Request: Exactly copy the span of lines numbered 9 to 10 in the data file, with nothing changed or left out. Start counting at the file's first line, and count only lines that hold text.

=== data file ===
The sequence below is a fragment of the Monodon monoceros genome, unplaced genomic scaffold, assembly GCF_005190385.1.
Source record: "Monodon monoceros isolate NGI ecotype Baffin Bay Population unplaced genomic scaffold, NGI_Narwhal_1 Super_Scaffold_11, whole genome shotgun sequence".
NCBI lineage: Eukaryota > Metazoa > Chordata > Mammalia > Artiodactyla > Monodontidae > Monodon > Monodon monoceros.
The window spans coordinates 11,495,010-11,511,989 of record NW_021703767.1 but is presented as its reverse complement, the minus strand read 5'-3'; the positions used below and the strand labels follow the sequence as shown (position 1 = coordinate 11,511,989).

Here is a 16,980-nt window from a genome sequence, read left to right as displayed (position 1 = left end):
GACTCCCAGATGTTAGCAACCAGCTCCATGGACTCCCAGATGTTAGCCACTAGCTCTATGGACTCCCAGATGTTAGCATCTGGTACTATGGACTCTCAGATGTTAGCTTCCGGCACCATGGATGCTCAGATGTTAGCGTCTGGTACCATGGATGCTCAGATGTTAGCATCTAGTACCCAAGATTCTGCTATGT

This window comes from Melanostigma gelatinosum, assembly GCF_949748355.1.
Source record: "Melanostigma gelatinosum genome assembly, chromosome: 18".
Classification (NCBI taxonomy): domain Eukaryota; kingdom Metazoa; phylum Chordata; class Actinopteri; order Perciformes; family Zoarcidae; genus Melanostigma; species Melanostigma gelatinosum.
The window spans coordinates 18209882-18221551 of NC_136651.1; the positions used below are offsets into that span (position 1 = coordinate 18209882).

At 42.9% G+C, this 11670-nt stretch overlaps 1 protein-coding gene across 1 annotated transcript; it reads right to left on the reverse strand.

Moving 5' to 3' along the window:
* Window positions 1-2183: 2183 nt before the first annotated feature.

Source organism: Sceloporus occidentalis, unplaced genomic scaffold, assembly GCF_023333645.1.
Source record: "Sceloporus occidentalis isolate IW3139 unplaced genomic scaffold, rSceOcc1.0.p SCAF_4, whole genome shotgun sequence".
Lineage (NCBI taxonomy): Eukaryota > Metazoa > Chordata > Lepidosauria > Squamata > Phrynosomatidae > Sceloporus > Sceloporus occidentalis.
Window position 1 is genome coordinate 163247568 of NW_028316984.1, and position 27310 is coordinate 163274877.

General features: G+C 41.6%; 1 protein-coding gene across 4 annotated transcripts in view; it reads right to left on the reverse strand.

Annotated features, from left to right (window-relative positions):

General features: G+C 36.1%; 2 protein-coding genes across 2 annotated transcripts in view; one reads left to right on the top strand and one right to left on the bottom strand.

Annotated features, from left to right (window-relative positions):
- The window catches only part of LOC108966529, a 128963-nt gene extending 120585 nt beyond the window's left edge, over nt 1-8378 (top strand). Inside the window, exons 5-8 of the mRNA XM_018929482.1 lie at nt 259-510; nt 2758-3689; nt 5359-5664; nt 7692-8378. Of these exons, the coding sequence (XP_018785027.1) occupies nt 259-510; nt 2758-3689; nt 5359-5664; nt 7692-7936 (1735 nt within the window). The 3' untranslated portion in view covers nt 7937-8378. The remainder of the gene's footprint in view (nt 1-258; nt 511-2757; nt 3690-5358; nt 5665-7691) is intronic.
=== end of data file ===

Classification (NCBI taxonomy): domain Eukaryota; kingdom Metazoa; phylum Chordata; class Actinopteri; order Perciformes; family Zoarcidae; genus Melanostigma; species Melanostigma gelatinosum.
The window spans coordinates 18209882-18221551 of NC_136651.1; the positions used below are offsets into that span (position 1 = coordinate 18209882).